More Voices From the On-Demand Virtual Webinar Series

We need to emphasize humanizing strategies in our remote instruction. Don’t expect faculty to meet high standards in temporary online delivery. It’s unfair. Rely a little more on intentionally designed online courses. If you follow that iterative approach at your institution, everybody benefits.

University of Maryland Baltimore County thought about its analytics environment and set up an ecosystem that met its needs. It proved really valuable last spring when within a week of the shift to online learning they were able to provide all faculty a report of which students weren’t engaging online.

Communicate about how quality assurance is being pursued. Be clear about what you expect (webcam requirements), etc. Faculty-level communications in syllabi must convey clarity on how the class will work—clarity for students is paramount.

We will see more investment in video and lecture capture. In fact, we’ve seen a 300% increase in video viewing and watching since this situation started.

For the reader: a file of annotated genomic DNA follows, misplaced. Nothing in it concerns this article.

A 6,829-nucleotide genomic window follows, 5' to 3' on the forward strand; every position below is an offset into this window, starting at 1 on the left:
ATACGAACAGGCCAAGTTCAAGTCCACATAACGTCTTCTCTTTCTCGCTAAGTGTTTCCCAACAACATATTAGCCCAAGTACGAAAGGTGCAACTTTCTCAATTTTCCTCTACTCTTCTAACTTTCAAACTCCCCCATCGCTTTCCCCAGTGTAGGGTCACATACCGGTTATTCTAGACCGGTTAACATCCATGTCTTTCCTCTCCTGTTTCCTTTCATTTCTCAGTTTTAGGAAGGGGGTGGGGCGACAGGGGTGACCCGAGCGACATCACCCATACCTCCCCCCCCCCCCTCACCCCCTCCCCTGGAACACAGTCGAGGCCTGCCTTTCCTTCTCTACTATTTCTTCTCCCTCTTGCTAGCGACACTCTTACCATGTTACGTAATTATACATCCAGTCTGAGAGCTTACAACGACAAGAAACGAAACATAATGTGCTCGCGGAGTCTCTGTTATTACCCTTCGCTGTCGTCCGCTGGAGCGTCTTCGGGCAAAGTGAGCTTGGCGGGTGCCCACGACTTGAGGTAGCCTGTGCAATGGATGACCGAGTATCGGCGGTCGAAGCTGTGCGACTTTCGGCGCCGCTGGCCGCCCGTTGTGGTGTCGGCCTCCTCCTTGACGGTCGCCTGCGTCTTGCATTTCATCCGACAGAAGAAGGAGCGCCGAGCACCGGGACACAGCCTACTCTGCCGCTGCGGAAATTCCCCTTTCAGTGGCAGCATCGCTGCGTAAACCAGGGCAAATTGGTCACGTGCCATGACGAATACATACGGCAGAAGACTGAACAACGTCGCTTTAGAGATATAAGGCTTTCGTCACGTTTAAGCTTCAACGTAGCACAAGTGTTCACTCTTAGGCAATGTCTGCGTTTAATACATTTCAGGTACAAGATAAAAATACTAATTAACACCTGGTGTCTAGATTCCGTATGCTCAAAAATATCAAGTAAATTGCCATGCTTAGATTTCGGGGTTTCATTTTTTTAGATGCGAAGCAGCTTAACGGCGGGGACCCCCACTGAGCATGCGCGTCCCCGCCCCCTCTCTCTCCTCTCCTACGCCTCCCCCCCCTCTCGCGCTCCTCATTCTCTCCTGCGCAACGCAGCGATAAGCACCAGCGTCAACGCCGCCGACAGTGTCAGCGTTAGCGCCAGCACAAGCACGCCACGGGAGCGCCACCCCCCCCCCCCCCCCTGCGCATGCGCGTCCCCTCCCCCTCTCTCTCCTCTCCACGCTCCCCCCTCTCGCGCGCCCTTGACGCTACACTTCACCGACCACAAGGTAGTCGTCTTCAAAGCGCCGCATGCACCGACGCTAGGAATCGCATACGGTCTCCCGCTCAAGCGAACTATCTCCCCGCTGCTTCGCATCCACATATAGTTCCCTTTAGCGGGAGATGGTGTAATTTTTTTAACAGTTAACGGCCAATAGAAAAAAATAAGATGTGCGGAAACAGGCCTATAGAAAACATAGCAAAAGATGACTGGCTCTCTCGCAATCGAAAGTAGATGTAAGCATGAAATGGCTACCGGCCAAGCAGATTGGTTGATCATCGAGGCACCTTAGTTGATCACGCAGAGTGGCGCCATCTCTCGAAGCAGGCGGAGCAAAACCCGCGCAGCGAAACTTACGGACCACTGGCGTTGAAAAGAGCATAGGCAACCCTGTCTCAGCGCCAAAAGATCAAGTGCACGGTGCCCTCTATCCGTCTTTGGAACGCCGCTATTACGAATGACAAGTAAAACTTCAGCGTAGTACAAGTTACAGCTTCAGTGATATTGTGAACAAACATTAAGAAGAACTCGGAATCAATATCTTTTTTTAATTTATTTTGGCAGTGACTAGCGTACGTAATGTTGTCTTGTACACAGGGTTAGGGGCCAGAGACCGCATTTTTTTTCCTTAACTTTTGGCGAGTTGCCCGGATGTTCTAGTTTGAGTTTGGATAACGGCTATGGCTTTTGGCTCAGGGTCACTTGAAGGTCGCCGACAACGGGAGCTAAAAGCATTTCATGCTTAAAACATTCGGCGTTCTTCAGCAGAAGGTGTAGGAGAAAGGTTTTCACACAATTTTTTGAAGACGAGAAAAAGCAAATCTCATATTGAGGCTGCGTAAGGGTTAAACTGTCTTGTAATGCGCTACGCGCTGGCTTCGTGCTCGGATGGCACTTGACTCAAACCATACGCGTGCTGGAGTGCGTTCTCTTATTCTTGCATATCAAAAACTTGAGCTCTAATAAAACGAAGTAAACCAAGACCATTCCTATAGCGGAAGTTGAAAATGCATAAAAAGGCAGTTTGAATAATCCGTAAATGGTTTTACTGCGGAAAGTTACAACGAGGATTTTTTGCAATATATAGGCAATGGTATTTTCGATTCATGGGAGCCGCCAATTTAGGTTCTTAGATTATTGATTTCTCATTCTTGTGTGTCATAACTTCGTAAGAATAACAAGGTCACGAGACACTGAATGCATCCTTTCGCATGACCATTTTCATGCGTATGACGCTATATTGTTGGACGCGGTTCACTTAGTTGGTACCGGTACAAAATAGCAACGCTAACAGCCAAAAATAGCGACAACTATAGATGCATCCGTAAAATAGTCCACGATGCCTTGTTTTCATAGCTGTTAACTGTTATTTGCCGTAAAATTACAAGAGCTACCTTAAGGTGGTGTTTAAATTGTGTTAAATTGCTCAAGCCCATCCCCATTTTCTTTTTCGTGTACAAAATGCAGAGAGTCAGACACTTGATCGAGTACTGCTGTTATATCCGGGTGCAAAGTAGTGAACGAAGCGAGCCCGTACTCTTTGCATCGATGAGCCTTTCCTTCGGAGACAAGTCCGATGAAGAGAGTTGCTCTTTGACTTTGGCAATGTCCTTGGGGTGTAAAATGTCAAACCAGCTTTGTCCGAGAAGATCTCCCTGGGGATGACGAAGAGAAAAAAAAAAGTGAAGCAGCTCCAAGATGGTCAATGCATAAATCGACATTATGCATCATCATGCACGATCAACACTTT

With students in different settings, it’s important to provide individualized content and tap into the personal context. Whatever model you use—synchronous, asynchronous, real-time, threaded discussions—the real point is building an academic challenge and the opportunity for social connectedness. Those are key to helping students learn.

Some Positive Takeaways from the Pandemic

  • Students who are anxious or were being bullied are achieving more. For these and other students, their physical presence was part of the problem.
  • We are being forced to better understand the characteristics and how to take advantage of technology to help improve instruction and student learning. Everyone has to participate in asynchronous threaded instruction—it’s not just the same three students talking to you. You can discover students who are brilliant that you never knew because they are shy or have communication anxiety and weren’t communicative in person.
  • We are discovering new methods and learning new things that may turn out to be useful—things you wouldn’t expect. When there are vaccines and treatments, we can take the things we learned to have a more caring system and thoughtful use of technology.

IN THE IMS WEBINARS, YOU WILL LEARN: • How to set up a digital ecosystem • What HED leaders have learned from COVID • How to evaluate digital content platforms • Student privacy considerations in the “new normal” • Best practices around digital learning

7% of communication is verbal

Instructors pick up on non-verbal cues in face-to-face teaching.

How can we replicate that missing 93%?

Access the Learning Impact 2020 On-Demand Series